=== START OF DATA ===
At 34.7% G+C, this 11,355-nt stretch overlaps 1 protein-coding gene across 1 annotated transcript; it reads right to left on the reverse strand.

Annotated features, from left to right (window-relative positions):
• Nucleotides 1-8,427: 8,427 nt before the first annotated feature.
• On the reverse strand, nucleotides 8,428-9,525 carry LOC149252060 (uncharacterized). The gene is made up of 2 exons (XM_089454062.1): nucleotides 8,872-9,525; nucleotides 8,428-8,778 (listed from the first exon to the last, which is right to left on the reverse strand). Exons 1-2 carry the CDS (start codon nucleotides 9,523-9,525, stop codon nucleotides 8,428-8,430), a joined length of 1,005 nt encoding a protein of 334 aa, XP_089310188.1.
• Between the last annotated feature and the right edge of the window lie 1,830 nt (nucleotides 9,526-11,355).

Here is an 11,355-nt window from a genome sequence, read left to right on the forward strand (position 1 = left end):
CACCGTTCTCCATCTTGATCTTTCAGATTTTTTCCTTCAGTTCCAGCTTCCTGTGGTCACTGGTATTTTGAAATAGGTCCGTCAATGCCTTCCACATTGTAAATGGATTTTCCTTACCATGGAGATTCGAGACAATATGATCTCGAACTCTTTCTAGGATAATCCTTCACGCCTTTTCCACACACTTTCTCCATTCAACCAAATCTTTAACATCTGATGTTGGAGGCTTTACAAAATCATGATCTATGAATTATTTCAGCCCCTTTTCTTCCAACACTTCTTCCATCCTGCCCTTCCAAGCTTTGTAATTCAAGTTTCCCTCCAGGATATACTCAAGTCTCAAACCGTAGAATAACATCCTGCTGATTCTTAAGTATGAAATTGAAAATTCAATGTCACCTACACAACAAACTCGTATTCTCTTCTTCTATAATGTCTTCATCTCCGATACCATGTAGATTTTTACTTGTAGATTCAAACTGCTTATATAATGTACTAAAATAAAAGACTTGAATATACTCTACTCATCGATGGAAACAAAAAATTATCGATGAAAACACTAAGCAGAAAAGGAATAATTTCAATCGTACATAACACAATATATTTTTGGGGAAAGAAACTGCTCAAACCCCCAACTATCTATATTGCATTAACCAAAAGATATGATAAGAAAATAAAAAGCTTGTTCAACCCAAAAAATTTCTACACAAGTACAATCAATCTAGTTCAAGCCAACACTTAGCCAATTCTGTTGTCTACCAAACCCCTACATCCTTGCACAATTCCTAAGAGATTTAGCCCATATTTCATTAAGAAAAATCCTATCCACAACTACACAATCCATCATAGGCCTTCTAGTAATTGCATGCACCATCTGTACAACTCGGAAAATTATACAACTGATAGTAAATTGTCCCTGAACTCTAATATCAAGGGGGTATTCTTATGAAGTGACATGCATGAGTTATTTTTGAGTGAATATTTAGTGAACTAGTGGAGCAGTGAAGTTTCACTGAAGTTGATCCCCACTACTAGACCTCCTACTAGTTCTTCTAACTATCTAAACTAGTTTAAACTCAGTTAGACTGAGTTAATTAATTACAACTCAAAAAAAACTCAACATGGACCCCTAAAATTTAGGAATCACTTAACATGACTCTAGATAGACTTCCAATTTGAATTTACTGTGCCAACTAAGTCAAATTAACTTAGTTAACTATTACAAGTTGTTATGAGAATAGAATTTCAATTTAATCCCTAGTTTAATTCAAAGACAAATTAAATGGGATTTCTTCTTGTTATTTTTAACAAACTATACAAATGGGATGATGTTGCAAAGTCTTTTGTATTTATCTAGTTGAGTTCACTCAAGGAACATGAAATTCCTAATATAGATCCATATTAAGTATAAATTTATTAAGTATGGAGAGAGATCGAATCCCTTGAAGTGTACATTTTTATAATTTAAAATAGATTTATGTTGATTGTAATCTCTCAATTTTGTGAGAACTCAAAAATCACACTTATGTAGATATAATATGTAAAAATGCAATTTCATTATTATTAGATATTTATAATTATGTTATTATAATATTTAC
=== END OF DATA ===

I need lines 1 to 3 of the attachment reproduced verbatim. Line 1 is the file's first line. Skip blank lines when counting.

At 34.7% G+C, this 11,355-nt stretch overlaps 1 protein-coding gene across 1 annotated transcript; it reads right to left on the reverse strand.

Annotated features, from left to right (window-relative positions):
• Nucleotides 1-8,427: 8,427 nt before the first annotated feature.